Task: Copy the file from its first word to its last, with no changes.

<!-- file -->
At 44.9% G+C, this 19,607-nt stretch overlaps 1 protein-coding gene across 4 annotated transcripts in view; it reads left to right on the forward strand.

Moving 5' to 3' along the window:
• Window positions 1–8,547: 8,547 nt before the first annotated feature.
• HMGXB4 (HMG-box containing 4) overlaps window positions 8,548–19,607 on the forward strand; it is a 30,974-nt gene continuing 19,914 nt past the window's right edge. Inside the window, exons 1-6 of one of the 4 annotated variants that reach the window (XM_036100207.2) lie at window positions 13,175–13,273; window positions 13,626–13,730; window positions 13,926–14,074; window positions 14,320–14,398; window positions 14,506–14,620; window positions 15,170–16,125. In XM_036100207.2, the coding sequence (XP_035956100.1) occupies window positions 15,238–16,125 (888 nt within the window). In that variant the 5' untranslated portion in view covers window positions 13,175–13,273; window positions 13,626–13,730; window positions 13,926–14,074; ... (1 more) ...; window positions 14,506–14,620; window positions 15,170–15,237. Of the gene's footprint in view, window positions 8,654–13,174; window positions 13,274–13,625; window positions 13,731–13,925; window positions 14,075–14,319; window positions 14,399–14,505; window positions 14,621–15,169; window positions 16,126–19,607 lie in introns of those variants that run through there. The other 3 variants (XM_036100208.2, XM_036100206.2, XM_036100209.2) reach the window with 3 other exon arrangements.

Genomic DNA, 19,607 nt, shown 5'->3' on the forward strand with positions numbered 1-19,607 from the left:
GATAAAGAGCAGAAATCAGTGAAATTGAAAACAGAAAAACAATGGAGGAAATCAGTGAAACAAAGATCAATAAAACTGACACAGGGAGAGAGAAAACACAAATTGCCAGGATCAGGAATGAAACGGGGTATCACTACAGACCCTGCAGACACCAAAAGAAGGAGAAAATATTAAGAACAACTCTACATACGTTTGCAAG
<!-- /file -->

At 44.9% G+C, this 19,607-nt stretch overlaps 1 protein-coding gene across 4 annotated transcripts in view; it reads left to right on the forward strand.

Moving 5' to 3' along the window:
• Window positions 1–8,547: 8,547 nt before the first annotated feature.
• HMGXB4 (HMG-box containing 4) overlaps window positions 8,548–19,607 on the forward strand; it is a 30,974-nt gene continuing 19,914 nt past the window's right edge. Inside the window, exons 1-6 of one of the 4 annotated variants that reach the window (XM_036100207.2) lie at window positions 13,175–13,273; window positions 13,626–13,730; window positions 13,926–14,074; window positions 14,320–14,398; window positions 14,506–14,620; window positions 15,170–16,125. In XM_036100207.2, the coding sequence (XP_035956100.1) occupies window positions 15,238–16,125 (888 nt within the window). In that variant the 5' untranslated portion in view covers window positions 13,175–13,273; window positions 13,626–13,730; window positions 13,926–14,074; ... (1 more) ...; window positions 14,506–14,620; window positions 15,170–15,237. Of the gene's footprint in view, window positions 8,654–13,174; window positions 13,274–13,625; window positions 13,731–13,925; window positions 14,075–14,319; window positions 14,399–14,505; window positions 14,621–15,169; window positions 16,126–19,607 lie in introns of those variants that run through there. The other 3 variants (XM_036100208.2, XM_036100206.2, XM_036100209.2) reach the window with 3 other exon arrangements.

Genomic DNA, 19,607 nt, shown 5'->3' on the forward strand with positions numbered 1-19,607 from the left:
GATAAAGAGCAGAAATCAGTGAAATTGAAAACAGAAAAACAATGGAGGAAATCAGTGAAACAAAGATCAATAAAACTGACACAGGGAGAGAGAAAACACAAATTGCCAGGATCAGGAATGAAACGGGGTATCACTACAGACCCTGCAGACACCAAAAGAAGGAGAAAATATTAAGAACAACTCTACATACGTTTGCAAG